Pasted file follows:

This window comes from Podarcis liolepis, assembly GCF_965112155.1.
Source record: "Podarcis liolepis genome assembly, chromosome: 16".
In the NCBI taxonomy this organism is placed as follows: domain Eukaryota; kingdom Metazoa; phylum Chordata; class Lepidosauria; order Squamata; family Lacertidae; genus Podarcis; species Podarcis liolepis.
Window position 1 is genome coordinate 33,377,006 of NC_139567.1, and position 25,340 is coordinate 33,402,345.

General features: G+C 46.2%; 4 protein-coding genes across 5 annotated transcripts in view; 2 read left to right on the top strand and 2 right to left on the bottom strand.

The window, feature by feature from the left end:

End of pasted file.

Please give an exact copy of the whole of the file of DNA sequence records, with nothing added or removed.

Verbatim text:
This window comes from Podarcis liolepis, assembly GCF_965112155.1.
Source record: "Podarcis liolepis genome assembly, chromosome: 16".
In the NCBI taxonomy this organism is placed as follows: domain Eukaryota; kingdom Metazoa; phylum Chordata; class Lepidosauria; order Squamata; family Lacertidae; genus Podarcis; species Podarcis liolepis.
Window position 1 is genome coordinate 33,377,006 of NC_139567.1, and position 25,340 is coordinate 33,402,345.

General features: G+C 46.2%; 4 protein-coding genes across 5 annotated transcripts in view; 2 read left to right on the top strand and 2 right to left on the bottom strand.

The window, feature by feature from the left end: